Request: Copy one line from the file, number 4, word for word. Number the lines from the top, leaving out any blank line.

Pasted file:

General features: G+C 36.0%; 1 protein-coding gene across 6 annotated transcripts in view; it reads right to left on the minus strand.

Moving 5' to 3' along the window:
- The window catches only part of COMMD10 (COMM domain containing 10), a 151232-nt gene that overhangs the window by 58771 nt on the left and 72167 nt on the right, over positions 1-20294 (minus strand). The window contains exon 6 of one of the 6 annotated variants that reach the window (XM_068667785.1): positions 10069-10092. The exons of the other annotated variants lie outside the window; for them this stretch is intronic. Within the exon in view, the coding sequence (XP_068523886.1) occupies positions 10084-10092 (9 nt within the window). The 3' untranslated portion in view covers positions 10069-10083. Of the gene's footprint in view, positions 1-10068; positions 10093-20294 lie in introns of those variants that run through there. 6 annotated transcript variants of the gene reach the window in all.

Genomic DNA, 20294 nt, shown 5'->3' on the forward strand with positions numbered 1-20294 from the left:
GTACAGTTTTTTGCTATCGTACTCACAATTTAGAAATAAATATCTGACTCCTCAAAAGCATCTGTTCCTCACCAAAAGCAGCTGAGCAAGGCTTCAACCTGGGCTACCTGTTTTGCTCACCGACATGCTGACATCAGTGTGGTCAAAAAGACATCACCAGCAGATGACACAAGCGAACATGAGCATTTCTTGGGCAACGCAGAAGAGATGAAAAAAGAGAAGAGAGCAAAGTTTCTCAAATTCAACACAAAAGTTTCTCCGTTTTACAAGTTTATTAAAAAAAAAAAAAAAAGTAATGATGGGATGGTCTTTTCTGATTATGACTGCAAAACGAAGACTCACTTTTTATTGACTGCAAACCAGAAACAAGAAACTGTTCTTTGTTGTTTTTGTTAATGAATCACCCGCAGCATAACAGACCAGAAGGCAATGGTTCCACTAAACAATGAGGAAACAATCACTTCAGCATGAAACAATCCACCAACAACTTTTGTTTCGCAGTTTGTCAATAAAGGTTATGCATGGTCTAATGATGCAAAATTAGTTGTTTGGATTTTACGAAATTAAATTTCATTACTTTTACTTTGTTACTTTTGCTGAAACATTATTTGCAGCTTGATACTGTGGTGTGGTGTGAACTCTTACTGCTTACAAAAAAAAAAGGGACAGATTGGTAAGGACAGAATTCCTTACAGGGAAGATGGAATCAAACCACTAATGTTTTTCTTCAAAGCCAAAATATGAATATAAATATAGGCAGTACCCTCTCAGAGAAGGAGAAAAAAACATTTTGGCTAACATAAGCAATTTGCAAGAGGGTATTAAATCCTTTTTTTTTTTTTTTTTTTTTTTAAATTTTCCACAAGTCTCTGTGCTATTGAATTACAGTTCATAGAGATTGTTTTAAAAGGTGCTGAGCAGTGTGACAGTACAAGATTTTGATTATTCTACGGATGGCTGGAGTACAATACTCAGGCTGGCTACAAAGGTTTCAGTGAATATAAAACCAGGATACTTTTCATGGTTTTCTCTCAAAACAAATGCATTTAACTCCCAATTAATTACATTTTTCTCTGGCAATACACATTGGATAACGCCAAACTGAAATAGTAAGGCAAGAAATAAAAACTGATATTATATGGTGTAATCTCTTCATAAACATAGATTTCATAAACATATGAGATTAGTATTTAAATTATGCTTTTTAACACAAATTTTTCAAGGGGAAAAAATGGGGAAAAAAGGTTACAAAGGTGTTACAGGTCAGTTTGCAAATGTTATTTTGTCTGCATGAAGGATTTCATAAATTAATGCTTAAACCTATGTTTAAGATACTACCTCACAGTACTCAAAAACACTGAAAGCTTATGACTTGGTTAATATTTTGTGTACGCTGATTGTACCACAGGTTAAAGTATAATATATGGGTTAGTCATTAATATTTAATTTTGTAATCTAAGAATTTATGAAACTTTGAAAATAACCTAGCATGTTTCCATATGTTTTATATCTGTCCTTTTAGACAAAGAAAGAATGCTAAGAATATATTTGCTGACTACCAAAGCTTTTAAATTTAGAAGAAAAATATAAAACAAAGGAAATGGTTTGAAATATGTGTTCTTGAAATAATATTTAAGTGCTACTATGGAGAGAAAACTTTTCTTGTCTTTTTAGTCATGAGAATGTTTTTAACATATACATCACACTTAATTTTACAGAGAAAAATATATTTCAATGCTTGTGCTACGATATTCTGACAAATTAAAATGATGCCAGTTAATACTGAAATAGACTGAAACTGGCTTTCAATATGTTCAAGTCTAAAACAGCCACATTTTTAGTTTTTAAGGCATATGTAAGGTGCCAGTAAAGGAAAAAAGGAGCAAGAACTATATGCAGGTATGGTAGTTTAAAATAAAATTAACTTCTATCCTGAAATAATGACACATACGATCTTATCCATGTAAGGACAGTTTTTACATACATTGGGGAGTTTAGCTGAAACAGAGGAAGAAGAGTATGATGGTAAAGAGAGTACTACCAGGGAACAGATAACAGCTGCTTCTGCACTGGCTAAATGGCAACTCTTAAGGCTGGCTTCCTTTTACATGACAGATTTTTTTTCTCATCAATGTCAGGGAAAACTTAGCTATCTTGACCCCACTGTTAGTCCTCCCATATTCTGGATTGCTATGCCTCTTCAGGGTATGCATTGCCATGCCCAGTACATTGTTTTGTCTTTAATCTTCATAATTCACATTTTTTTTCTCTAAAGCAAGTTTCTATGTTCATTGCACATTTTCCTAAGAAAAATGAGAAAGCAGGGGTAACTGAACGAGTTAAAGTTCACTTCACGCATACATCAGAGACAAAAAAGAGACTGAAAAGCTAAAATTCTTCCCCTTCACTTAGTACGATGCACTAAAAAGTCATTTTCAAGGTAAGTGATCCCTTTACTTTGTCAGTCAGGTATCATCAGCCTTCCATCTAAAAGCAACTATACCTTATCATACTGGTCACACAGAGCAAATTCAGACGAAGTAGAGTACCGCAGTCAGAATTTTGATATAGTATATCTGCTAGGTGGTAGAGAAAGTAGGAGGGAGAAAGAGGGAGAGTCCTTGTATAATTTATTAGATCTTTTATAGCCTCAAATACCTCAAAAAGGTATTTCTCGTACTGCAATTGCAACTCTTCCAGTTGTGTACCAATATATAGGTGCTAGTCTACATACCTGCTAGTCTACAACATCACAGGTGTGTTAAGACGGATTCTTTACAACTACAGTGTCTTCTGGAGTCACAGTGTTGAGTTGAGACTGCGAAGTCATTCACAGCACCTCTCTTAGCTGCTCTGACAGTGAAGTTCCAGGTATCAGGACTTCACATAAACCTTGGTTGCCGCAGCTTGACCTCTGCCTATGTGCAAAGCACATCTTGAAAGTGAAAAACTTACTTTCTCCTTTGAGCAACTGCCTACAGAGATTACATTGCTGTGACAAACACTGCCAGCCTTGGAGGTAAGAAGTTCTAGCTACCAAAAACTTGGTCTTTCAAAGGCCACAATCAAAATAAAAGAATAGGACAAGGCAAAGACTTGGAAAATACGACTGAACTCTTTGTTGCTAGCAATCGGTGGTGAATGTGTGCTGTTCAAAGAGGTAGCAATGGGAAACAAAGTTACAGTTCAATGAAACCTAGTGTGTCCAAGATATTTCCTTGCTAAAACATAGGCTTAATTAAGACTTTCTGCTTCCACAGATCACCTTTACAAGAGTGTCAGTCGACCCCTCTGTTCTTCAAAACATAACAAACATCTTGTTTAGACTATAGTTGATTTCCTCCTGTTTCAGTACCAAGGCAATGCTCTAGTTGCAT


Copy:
Genomic DNA, 20294 nt, shown 5'->3' on the forward strand with positions numbered 1-20294 from the left: